On the other hand, Cruise is Cruise and looks suitably heroic and handsome, whether holding a rifle or whirling around with a Samurai sword. Talk of an Oscar for him is insanely overrated not because he does poorly, but because he merely does what is required. A performance like this isn't as much of a stretch, especially when compared to the more difficult roles he's tackled in films like Magnolia or Vanilla Sky. Instead, it's more on par with his work in Top Gun. That might seem odd when you consider all the back-story that's been written into his character and I don't in any way mean to imply that Algren doesn't have depth. It's just that portraying that depth in an effective manner doesn't require anything more from the always talented Cruise than he's normally used to giving. Pretty boy Tommy is unchallenged yet solid as the film's centerpiece and that's fine because it leaves plenty of room for better, more ancillary characters (like Katsumoto) to swing smartly around him.
So, when Algren finds himself trapped in an enemy village, The Last Samurai digs in for the long haul, giving us plenty of time to linger on the people and places that we're about to end up fighting for. This, not the film's magnificent battles, is what truly makes Samurai such an epic masterpiece. Much of the film is spoken in Japanese as Algren struggles to communicate in a world where almost no one speaks his language. His conversations with Katsumoto, who does speak English, are simultaneously humorous and touching. He also develops a growing relationship with the Japanese woman and her family he stays with, as well as a silent affection for the warrior sent to guard him, affectionately nicknamed "Bob".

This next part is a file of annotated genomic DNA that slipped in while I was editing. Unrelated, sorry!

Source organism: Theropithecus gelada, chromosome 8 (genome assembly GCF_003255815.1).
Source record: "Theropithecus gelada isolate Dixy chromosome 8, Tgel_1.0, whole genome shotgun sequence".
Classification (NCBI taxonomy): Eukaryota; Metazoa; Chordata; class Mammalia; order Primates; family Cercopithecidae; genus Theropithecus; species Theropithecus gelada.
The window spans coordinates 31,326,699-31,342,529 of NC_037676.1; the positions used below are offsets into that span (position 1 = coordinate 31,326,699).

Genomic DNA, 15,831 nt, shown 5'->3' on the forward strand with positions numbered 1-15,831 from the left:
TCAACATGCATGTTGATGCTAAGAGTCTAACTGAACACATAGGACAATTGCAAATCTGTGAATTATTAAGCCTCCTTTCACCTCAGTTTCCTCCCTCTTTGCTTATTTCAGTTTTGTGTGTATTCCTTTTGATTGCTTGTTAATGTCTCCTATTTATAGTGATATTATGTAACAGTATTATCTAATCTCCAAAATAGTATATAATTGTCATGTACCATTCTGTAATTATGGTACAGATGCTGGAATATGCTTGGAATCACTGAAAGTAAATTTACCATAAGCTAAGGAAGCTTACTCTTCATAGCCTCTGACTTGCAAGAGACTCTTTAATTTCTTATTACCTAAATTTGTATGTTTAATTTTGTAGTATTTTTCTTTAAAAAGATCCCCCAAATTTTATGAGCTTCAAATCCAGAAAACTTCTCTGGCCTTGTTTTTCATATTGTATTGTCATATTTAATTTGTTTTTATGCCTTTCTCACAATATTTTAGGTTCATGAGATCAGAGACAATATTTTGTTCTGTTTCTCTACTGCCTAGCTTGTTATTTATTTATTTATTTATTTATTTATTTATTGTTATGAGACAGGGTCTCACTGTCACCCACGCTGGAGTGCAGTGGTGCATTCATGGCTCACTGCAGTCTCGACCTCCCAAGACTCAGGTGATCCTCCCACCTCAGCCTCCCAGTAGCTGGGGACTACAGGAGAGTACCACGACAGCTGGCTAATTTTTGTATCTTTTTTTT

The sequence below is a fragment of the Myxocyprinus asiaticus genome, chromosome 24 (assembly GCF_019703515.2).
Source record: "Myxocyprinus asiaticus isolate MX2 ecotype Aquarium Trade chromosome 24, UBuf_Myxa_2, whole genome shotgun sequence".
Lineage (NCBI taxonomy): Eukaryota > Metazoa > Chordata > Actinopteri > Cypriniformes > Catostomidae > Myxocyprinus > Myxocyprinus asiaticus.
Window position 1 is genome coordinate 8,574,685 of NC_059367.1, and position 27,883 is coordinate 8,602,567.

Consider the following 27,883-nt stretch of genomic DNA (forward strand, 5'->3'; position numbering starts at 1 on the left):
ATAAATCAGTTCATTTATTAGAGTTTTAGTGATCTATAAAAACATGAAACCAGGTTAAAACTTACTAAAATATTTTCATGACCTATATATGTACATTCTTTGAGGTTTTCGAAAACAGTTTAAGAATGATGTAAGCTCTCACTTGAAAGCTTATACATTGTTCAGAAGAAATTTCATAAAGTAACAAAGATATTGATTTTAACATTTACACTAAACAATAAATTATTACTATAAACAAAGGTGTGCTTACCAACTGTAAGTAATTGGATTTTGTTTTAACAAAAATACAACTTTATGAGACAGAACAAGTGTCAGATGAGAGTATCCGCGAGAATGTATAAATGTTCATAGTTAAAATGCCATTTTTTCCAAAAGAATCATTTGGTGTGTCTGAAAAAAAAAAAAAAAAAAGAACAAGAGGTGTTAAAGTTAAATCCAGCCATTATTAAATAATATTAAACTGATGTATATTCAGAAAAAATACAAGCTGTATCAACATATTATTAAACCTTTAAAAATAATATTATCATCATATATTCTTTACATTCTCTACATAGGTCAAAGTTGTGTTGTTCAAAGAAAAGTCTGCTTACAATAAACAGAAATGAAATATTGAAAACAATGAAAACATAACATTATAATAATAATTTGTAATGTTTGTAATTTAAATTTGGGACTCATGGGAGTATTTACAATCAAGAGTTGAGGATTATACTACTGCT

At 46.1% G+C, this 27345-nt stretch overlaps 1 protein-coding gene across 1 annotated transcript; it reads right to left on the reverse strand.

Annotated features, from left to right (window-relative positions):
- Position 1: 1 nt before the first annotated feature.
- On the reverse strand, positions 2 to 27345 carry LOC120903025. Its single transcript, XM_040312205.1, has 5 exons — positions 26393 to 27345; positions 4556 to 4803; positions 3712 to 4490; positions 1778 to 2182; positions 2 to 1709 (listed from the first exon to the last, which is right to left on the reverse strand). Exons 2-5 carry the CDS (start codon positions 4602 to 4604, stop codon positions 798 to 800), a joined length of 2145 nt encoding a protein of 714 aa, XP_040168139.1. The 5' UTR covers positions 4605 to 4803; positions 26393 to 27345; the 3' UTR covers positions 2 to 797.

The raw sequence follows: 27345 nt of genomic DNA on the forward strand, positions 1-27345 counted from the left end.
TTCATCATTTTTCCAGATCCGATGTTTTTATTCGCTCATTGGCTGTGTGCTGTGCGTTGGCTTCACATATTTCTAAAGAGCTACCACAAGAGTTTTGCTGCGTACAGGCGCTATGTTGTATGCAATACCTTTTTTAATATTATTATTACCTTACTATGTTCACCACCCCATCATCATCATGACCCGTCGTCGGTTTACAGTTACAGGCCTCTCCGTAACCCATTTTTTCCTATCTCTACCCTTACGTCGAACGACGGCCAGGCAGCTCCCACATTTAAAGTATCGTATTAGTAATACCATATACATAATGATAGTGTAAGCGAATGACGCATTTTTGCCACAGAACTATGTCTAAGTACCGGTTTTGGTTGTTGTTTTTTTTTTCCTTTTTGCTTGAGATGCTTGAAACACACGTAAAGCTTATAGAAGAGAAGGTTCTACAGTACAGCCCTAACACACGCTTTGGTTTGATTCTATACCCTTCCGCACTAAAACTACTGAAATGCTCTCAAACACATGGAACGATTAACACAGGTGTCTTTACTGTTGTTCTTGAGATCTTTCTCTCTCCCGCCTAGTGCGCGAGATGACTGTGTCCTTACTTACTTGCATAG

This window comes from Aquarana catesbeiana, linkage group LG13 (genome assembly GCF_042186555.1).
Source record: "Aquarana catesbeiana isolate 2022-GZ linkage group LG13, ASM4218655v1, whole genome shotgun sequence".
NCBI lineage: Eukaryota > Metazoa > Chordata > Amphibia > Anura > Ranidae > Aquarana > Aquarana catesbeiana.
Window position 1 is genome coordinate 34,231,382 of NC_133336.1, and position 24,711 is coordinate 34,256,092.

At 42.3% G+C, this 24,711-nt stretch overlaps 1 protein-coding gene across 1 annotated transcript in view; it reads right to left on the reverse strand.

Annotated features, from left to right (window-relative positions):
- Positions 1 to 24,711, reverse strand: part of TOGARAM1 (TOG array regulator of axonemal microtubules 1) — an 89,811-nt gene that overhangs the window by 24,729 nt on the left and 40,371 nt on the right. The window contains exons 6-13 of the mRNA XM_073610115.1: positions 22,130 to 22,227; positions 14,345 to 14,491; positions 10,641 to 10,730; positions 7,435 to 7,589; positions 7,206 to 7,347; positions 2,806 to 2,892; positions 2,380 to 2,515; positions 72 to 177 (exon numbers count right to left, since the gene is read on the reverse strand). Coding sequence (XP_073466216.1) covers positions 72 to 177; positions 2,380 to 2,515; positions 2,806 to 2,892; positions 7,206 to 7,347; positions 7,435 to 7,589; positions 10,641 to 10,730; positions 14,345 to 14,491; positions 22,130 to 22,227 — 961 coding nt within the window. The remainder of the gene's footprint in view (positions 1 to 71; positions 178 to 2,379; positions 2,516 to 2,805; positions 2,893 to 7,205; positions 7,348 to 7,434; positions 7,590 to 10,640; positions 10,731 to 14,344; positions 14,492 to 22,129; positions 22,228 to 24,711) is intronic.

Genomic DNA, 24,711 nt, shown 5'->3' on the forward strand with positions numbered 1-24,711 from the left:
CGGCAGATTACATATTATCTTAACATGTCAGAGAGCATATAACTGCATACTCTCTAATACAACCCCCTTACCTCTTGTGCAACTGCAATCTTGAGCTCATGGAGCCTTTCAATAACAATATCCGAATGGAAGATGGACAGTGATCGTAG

Throughout this, Samurai avoids shoehorning one of those obligatory love stories into an otherwise carefully balanced film. Yes, there is a woman and yes she's beautiful. But she is also Japanese which means that Samurai can't attempt to turn her into some westernized Greta Garbo. In other words there's no emotionally charged love moment where the two fall into each others arms and exchange passionate kisses to release pent up sexual tension at the end of the film. Nor does Tom Cruise attempt to impress her by riding a cow. Their relationship grows slowly and incompletely, bound by the constraints of Japanese inhibition and honor, leading down a road that Last Samurai may or may not follow without hampering Algren's better story of personal growth.
Once Algren begins to become the man we all sit around hoping he can be, Zwick kicks the movie into katana overdrive, giving Algren an opportunity to first prove his Samurai mettle in a scene that will long be remembered as the best of its kind. You'll know it when you see it and if I tell your more I'll spoil it. But this, like all the action in Samurai, is impossibly eye popping with a vibe reminiscent of the best of Kurosowa somehow updated with the best slickness of modern day Hollywood. Frankly, it wasn't the big army clashes that caught me, good as those were. Rather, it's the little one on one battles, or the crazy move that Cruise pulls off to take down a soldier with a gun, or back to back fighting in a bottle necked room, that made me cheer even after I left the theater.
The Last Samurai is epic filmmaking at its absolute finest. Even an ending, which requires a little forgiveness in the interests of believability, does nothing to tarnish the wondrous and gut wrenching success of Zwick’s creation. The deep, delicate threads of honor, friendship, and duty he winds between even his most minor characters carries The Last Samurai onto a plane head and shoulders above the usual war movie crowd.